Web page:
2. C.J. Ammon, G.E. Randall, G. Zandt, On the nonuniqueness of receiver function inversions. J. Geophys. Res. 95(B10), 15303–15318 (1990) ADSCrossRefGoogle Scholar
  3. D. Anderson, W. Miller, G. Latham, Y. Nakamura, M. Toksöz, Seismology on Mars. J. Geophys. Res. 82, 4524–4546 (1977) ADSCrossRefGoogle Scholar
  4. J. Anderson, P. Bodin, J. Brune, J. Prince, S. Singh, R. Quaas, M. Onate, Strong ground motion from the Michoacan, Mexico, earthquake. Science 233, 1043–1049 (1986) ADSCrossRefGoogle Scholar
  5. H. Arai, K. Tokimatsu, Three-dimensional Vs profiling using microtremors in Kushiro, Japan. Earthq. Eng. Struct. Dyn. 37, 845–859 (2008). doi: 10.1002/eqe.788 CrossRefGoogle Scholar
  6. W. Banerdt, S. Smrekar, P. Lognonné, T. Spohn, S. Asmar, D. Banfield, L. Boschi, U. Christensen, V. Dehant, W. Folkner, D. Giardini, W. Goetze, M. Golombek, M. Grott, T. Hudson, C. Johnson, G. Kargl, N. Kobayashi, J. Maki, D. Mimoun, A. Mocquet, P. Morgan, M. Panning, W. Pike, J. Tromp, T. van Zoest, R. Weber, M. Wieczorek, R. Garcia, K. Hurst, InSight: a discovery mission to explore the interior of Mars, in 44th Lunar and Planetary Science Conference, Lunar and Planetary Inst., Houston, TX (2013). p Abstract #1915. Google Scholar
  7. P.Y. Bard, H. Cadet, B. Endrun, M. Hobiger, F. Renalier, N. Theodulidis, M. Ohrnberger, D. Fäh, F. Sabetta, P. Teves-Costa, A.M. Duval, C. Cornou, B. Guilier, M. Wathelet, A. Savvaidis, A. Köhler, J. Burjanek, V. Poggi, G. Gassner-Stamm, H.B. Havenith, S. Hailemikael, J. Almeida, I. Rodrigues, I. Veludo, C. Lacave, S. Thomassin, M. Kristekova, From non-invasive site characterization to site amplification: recent advances in the use of ambient vibration measurements, in Earthquake Engineering in Europe, ed. by M. Garevski, A. Ansal. Geotechnical, Geological, and Earthquake Engineering, vol. 17 (Springer Science + Business Media B.V., Dordrecht, 2010), pp. 105–123. Chap. 5 CrossRefGoogle Scholar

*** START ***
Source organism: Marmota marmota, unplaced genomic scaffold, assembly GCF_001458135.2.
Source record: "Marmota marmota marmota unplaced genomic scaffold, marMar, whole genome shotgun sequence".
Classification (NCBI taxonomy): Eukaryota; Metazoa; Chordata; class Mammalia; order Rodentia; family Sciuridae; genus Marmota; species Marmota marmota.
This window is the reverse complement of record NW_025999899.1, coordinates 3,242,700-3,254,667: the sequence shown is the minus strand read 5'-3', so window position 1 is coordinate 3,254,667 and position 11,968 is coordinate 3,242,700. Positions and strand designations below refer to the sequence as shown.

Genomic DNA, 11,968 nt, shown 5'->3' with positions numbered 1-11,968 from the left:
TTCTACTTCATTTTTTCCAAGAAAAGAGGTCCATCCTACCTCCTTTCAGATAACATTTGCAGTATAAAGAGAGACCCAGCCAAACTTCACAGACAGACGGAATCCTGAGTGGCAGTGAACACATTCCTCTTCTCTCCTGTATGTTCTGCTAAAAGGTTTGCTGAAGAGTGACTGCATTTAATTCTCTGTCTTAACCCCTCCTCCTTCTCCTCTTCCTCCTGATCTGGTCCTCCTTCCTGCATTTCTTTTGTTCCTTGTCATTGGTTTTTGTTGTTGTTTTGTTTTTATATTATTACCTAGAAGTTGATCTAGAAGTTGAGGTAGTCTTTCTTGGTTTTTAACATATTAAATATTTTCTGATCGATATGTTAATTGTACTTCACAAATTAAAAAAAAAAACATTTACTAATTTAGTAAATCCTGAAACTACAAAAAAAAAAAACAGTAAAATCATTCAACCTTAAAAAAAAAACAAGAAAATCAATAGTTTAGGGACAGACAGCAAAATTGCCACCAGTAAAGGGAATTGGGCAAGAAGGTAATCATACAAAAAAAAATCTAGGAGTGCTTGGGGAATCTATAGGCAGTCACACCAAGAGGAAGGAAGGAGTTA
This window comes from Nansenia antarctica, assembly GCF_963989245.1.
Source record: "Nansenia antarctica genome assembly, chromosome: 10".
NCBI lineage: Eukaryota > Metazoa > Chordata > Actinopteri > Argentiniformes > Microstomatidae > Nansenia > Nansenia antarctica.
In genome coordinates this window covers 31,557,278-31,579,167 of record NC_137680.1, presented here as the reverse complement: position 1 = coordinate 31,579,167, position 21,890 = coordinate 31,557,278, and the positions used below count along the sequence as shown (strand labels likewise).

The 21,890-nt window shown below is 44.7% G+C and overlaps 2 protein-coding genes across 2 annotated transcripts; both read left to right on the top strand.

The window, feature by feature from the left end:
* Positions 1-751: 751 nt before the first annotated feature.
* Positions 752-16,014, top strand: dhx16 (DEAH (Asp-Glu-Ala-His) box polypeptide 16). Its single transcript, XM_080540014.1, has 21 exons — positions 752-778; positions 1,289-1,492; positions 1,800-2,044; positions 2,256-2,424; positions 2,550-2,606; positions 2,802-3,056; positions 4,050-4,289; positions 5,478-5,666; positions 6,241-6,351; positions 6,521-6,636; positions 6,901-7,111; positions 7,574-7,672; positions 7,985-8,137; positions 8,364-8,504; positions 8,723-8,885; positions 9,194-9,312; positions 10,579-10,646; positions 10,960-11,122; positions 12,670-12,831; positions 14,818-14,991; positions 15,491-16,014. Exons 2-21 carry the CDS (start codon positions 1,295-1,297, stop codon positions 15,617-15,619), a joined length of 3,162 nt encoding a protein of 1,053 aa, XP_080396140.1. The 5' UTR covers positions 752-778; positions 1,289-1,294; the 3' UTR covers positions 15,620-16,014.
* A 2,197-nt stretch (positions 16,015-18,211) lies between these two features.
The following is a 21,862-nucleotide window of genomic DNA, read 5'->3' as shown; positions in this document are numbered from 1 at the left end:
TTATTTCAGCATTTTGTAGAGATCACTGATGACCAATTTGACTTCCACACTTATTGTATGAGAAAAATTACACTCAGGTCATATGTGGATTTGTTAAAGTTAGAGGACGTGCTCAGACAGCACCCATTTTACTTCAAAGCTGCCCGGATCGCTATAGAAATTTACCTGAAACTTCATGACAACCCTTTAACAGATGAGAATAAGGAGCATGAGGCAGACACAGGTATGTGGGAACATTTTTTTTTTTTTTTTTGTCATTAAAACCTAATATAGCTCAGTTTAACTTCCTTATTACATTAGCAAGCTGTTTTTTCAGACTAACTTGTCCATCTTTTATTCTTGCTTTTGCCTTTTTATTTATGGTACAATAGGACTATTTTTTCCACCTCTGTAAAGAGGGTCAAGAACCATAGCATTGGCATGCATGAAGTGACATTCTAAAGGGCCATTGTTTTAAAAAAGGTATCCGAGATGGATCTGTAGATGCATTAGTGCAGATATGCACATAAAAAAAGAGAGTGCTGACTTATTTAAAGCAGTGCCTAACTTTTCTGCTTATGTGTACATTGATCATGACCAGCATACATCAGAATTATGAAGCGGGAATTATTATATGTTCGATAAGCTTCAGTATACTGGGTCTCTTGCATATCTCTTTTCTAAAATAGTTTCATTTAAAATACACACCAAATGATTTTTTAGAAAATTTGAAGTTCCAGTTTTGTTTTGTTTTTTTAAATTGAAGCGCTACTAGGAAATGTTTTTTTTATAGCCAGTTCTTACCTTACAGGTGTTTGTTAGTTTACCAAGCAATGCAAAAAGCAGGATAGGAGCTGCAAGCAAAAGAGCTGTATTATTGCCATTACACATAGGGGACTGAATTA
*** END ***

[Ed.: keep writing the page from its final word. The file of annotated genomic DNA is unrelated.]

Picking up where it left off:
8. V. Belleguic, P. Lognonné, M. Wieczorek, Constraints on the Martian lithosphere from gravity and topography data. J. Geophys. Res. 110(E11), 005 (2005). doi: 10.1029/2005JE002437 CrossRefGoogle Scholar
  9. P. Bézier, Définition numérique des courbes et surfaces I. Automatisme 11, 625–632 (1966) Google Scholar
  10. P. Bézier, Définition numérique des courbes et surfaces II. Automatisme 12, 17–21 (1967) Google Scholar
  11. B.G. Bills, A. Neumann, D.E. Smith, M.T. Zuber, Improved estimate of tidal dissipation within Mars from MOLA obervations of the shadow of Phobos. J. Geophys. Res. 110(E07), 004 (2005). doi: 10.1029/2004JE002376 Google Scholar
  12. T. Bodin, M. Sambridge, H. Tkalčić, P. Arroucau, K. Gallagher, N. Rawlinson, Transdimensional inversion of receiver functions and surface wave dispersion. J. Geophys. Res. 117(B02), 301 (2012). doi: 10.1029/2011JB008560 Google Scholar
  13. B.A. Bolt, J.S. Derr, Free bodily vibrations of the terrestrial planets Vistas Astron. 11, 69–102 (1969) ADSCrossRefGoogle Scholar
  14. S. Bonnefoy-Claudet, C. Cornou, P.Y. Bard, F. Cotton, P. Moczo, J. Kristek, D. Fäh, H/V ratio: a tool for site effects evaluation. Results from 1-D noise simulations. Geophys. J. Int. 167, 827–837 (2006). doi: 10.1111/j.1365-246X.2006.03154.x ADSCrossRefGoogle Scholar
  15. S. Bonnefoy-Claudet, A. Köhler, C. Cornou, M. Wathelet, P.Y. Bard, Effects of Love waves on microtremor H/V ration. Bull. Seismol. Soc. Am. 98, 288–300 (2008). doi: 10.1785/0120070063 CrossRefGoogle Scholar
  16. R. Borchard, Effects of local geology on ground motion near San Francisco Bay. Bull. Seismol. Soc. Am. 60, 29–61 (1970) Google Scholar
  17. M. Böse, J.F. Clinton, S. Ceylan, F. Euchner, M. van Driel, A. Khan, D. Giardini, P. Lognonné, W.B. Banerdt, A probabilistic framework for single-station location of seismicity on Earth and Mars. Phys. Earth Planet. Inter. (2016). doi: 10.1016/j.pepi.2016.11.003 Google Scholar
  18. E. Bozdağ, Y. Ruan, N. Metthez, A. Khan, K. Leng, M. van Driel, C. Larmat, D. Giardini, J. Tromp, P. Lognonné, W.B. Banerdt, Simulations of seismic wave propagation on Mars. Space Sci. Rev. (2016, this issue) Google Scholar